Miami by Joan Didion

Miami by Joan Didion

Author:Joan Didion
Language: eng
Format: epub
Publisher: Open Road Media
Published: 2013-07-31T04:00:00+00:00


It was said that Monsignor Walsh . . . had practically unlimited authority to issue visa waivers to children in order to “save them from communism.” This episode in our recent history can be seen in retrospect as a period of near-delirium, based as it was on the insistent propaganda that the revolutionary government would strip parents of their authority and send their children to Russia. . . .

The first time I began to see through and reevaluate a few things was when I was working at Opa-Locka, one of the camps where they brought the children who came alone from Cuba. Opa-Locka was managed by the Jesuits. Again and again I asked myself what had motivated these parents to send their children alone to the United States. . . .

Sometimes we would give little talks to the American Legion Auxiliary ladies, who were fascinated to see these white Cubans who knew how to eat with knives and forks . . . but most of all they wanted to hear the horrible story of how and why we were there: the incredible and sad tale of how communism, in order to destroy parental authority, had been going to put us on boats bound for Russia. . . . We would sing Cuban songs and the old ladies would go home crying.

It must be said that the Americans were using the Cubans: the mass emigration, the children who came alone . . . The departure of the children was used largely as a propaganda ploy. What came out of the camps would be a wounded generation. . . .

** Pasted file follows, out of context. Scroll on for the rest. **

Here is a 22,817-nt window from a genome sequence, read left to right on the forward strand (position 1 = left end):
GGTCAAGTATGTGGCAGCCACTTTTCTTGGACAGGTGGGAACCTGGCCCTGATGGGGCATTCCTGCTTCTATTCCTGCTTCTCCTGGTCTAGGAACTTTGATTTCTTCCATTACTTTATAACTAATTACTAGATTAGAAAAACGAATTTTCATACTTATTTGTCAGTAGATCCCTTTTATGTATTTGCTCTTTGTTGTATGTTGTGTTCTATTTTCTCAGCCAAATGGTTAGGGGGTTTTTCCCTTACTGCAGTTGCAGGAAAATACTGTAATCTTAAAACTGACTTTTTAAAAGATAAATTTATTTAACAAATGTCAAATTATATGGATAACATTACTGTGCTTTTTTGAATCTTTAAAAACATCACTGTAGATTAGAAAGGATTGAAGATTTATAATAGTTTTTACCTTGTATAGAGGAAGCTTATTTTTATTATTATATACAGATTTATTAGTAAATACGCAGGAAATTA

These accounts, however colored, are suggestive. The parents in Cuba had been, as the children put it together, the victims of una estafa, a trick, a deceit, since the distinction between being banished to camps in the USSR and banished to camps in the United States lacked, for the children, significance. The nuns in the camps, who had advised their charges that one day they would appreciate this distinction, were, as the children saw it, equally the victims of una estafa. The children themselves, some of whom had later become these Cubans outside Cuba but estranged from el exilio, these middle-aged scholars and writers whose visits to Miami necessitated metal detectors, had been, as they saw it then and saw it still, “used” by the government of the United States, “utilized” by the government of the United States, “manipulated” by the government of the United States, made by the government of the United States the victims of a “propaganda ploy”; a way of talking about the government of the United States, as it happened, indistinguishable from what was said every day in exile Miami.



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